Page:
JETHRO TULL – ” Locomotive Breath “

Posted: February 23, 2016 in ALBUMS, MUSIC
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Jethro Tull Go Off The Rails For “Locomotive Breath,” And It’s A Wild Ride From Start To Finish | Society Of Rock Videos

Featured on Jethro Tull’s 1971 album Aqualung, ‘Locomotive Breath’ is as known for its intricate flute solo as it is for its social commentary on a world quickly headed off the rails and when performed live, singer and flautist Ian Anderson is a human dynamo that embodies the overall feeling of being completely out of control – in the best possible way, of course!

Filmed in 1982, this exclusive concert footage features Jethro Tull performing ‘Locomotive Breath’and to say that it’s a wild ride is an understatement; much like an actual locomotive, the performance starts off slowly with its long, bluesy piano introduction and builds gradually with a blistering guitar solo by Jethro Tull guitarist Martin Barre before reaching its pinnacle as Ian Anderson appears onstage, looking like a man out of time with a story to tell.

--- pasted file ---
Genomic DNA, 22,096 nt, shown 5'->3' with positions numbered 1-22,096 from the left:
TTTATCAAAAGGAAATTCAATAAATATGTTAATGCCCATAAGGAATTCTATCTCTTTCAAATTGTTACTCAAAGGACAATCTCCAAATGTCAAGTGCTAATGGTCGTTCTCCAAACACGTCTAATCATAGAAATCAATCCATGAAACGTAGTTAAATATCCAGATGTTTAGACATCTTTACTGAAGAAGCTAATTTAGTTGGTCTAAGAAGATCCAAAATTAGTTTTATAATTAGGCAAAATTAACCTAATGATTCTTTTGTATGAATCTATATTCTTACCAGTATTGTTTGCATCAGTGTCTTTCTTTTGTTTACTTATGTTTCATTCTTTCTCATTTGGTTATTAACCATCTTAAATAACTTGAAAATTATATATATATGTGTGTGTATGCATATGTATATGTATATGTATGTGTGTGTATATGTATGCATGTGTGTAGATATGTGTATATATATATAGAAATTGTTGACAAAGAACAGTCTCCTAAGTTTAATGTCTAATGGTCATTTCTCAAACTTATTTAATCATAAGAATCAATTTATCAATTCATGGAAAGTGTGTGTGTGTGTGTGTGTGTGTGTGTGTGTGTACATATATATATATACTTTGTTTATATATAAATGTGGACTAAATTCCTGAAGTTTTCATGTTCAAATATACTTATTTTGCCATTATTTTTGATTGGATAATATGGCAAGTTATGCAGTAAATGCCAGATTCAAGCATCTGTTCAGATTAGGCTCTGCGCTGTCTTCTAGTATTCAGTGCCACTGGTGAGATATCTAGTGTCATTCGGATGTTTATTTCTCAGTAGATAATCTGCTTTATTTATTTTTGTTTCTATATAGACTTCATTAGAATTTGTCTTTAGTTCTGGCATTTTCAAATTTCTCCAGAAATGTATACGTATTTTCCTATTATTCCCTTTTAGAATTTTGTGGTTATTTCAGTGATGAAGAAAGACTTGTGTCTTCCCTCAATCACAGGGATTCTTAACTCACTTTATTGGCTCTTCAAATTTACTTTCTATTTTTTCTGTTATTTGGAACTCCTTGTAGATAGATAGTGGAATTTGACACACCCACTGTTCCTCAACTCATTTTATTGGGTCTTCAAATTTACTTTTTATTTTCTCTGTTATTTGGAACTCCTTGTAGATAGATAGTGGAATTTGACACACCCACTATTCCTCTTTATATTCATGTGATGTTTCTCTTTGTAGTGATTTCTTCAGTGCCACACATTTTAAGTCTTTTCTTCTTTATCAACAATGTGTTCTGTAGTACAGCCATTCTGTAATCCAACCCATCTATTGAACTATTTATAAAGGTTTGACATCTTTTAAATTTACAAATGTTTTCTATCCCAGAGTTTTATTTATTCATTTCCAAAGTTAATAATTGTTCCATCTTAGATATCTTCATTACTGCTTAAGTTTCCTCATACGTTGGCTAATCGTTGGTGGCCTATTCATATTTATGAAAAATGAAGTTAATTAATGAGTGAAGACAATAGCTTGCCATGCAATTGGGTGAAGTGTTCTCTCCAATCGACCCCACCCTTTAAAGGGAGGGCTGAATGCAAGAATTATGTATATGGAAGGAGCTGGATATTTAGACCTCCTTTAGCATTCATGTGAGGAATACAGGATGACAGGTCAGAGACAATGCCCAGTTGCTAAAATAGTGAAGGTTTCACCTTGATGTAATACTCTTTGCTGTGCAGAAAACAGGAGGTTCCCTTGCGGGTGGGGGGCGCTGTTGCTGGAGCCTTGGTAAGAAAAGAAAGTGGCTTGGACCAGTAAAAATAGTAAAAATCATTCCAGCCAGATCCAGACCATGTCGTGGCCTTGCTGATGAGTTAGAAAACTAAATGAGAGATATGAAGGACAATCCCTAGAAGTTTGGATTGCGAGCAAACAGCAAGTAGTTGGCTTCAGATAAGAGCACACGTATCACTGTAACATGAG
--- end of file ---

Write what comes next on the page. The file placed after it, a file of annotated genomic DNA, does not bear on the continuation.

It took a few attempts to record this song, as Anderson had to impress on the band that musically, it was supposed to feel like a train on the tracks, not one that goes off and explodes.

If this is what a train going off the tracks sounds like, then sign us up! Jethro Tull, more so than any other progressive rock band, had a tremendous gift for turning their songs into epic stories that when performed live, appealed to you on a visual level; while they weren’t big for flashy displays, Ian’s stage presence is what sells songs like ‘Locomotive Breath,’ and you can’t deny how much fun there is to be had with a band like Jethro Tull!

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